Welsh scientists create game-changing printable solar cells

Academics from Swansea University have developed a new method for producing “fully printable” perovskite photovoltaics

Big Zero Report 2022

Scientists from Swansea University in Wales have created what is described as the world’s first ‘fully printable’ perovskite solar cells using an innovative process.

The team sought to replace the expensive and slow evaporation process for applying gold electrodes and identified the right solvent mix for the carbon electrode ink to dry as a film without dissolving the underlying layer.

The devices with carbon electrodes showed a similar photovoltaic performance to those with evaporated gold electrodes, but with the added benefits of outperforming at higher temperatures and having better long-term stability.

The researchers received funding from the European Regional Development Fund and the Engineering and Physical Sciences Research Council for their work.

Photovoltaic Research Lead, Professor Trystan Watson, said: “Perovskite solar cells show great promise in the drive towards cleaner, greener energy.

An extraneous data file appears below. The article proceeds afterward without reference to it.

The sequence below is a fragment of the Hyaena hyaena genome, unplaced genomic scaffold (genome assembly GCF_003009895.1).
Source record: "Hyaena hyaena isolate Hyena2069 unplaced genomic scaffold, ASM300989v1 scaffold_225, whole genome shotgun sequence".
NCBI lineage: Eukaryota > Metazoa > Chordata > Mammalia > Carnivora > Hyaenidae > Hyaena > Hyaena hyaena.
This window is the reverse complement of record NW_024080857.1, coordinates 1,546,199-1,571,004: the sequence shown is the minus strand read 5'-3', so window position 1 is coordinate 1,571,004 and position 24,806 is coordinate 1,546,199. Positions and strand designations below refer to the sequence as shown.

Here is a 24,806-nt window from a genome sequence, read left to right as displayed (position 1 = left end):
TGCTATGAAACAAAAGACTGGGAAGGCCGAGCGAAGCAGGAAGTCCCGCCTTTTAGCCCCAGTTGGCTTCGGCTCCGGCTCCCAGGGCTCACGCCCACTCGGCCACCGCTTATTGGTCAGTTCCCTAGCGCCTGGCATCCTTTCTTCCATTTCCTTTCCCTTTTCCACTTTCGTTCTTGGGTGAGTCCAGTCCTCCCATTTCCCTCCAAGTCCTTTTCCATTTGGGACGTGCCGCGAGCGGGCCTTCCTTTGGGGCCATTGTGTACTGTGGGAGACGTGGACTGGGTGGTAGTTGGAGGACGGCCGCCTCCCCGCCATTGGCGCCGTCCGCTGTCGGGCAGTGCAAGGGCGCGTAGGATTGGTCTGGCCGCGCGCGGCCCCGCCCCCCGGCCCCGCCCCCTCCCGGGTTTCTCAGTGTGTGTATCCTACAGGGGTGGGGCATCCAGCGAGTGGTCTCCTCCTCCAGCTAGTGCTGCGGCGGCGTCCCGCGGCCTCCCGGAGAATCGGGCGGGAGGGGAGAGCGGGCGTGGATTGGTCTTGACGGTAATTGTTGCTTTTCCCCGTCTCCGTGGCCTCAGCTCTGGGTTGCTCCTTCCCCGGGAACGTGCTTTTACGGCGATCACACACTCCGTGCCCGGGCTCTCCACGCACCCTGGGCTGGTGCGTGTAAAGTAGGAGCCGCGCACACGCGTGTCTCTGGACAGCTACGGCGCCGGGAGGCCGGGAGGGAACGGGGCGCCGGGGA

“The ability to produce a fully working device entirely in-line makes high-volume manufacturing easier and more economical and is a big step towards their commercialisation. It unlocks the idea of manufacturing process where a solar ink is added one end and a solar cell emerges from the other.”

Network with hundreds of businesses and public sector organisations taking bigger steps to net zero. Book your FREE ticket to the Big Zero Show 2023 now. 

If you enjoyed this story you can sign up to our weekly email for Energy Live News – and if you’re interested in hearing more about the journey to net zero by 2050, you can also sign up to the future Net Zero newsletter. 

Latest Podcast